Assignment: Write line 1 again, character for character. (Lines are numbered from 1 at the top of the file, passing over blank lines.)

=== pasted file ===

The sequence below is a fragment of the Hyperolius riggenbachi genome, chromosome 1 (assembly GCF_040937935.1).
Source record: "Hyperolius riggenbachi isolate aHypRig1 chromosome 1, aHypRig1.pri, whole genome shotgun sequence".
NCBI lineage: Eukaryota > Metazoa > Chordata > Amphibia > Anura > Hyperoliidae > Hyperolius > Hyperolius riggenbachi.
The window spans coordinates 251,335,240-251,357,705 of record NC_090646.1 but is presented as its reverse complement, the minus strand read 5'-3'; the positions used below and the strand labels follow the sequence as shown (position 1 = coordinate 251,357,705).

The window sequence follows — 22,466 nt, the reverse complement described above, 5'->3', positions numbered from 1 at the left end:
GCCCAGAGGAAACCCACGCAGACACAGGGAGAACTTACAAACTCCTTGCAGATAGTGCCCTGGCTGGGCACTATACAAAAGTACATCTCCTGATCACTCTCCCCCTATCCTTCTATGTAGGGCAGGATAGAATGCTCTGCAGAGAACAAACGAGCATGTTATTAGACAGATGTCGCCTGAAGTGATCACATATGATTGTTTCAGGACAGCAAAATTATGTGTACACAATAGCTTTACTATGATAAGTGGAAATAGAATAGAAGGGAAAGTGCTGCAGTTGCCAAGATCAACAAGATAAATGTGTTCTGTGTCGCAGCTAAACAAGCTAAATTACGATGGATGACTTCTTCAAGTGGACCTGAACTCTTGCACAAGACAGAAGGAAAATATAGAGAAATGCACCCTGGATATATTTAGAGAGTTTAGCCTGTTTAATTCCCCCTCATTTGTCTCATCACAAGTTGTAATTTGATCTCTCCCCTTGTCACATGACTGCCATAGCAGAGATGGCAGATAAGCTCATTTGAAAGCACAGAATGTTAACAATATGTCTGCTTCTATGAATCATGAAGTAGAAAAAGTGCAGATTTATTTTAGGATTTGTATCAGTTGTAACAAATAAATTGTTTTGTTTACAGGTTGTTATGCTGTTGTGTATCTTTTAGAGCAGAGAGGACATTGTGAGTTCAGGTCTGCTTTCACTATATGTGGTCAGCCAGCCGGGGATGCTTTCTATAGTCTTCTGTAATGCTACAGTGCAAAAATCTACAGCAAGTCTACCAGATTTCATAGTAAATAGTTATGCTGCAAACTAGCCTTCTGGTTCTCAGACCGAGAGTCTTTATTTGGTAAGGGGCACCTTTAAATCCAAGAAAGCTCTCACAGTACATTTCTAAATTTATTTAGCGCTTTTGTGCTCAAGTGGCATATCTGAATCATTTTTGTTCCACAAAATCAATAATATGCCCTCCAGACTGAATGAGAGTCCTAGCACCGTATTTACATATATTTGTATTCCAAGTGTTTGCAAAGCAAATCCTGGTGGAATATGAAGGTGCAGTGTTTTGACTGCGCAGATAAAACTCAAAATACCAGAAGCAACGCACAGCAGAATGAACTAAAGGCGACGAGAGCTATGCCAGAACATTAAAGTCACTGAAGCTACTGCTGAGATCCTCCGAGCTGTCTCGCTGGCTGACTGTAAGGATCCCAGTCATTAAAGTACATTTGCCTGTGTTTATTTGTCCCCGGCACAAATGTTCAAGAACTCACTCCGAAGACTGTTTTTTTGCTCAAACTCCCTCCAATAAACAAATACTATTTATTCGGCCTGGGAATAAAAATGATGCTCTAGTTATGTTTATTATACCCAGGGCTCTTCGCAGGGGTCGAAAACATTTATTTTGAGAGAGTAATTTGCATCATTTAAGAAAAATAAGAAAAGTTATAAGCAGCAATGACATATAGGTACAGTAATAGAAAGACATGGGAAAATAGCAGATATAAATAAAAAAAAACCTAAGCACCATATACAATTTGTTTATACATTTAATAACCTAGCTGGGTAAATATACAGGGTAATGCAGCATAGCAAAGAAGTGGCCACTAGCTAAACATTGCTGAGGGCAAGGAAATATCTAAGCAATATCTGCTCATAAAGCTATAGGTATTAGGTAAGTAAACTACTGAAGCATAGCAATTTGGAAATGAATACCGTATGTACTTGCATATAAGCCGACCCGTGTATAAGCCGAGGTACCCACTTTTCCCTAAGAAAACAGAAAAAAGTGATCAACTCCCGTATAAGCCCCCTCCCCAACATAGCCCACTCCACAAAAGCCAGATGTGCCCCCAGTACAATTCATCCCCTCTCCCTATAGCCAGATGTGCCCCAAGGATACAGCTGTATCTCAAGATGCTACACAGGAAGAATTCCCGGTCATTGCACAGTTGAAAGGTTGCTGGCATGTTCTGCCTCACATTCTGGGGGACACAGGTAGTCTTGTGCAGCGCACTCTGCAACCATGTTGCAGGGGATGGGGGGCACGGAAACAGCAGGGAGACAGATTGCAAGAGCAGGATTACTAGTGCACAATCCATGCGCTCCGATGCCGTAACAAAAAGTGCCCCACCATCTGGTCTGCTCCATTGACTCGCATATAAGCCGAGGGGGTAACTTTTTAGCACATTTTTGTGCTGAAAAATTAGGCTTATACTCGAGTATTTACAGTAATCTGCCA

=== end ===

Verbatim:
The sequence below is a fragment of the Hyperolius riggenbachi genome, chromosome 1 (assembly GCF_040937935.1).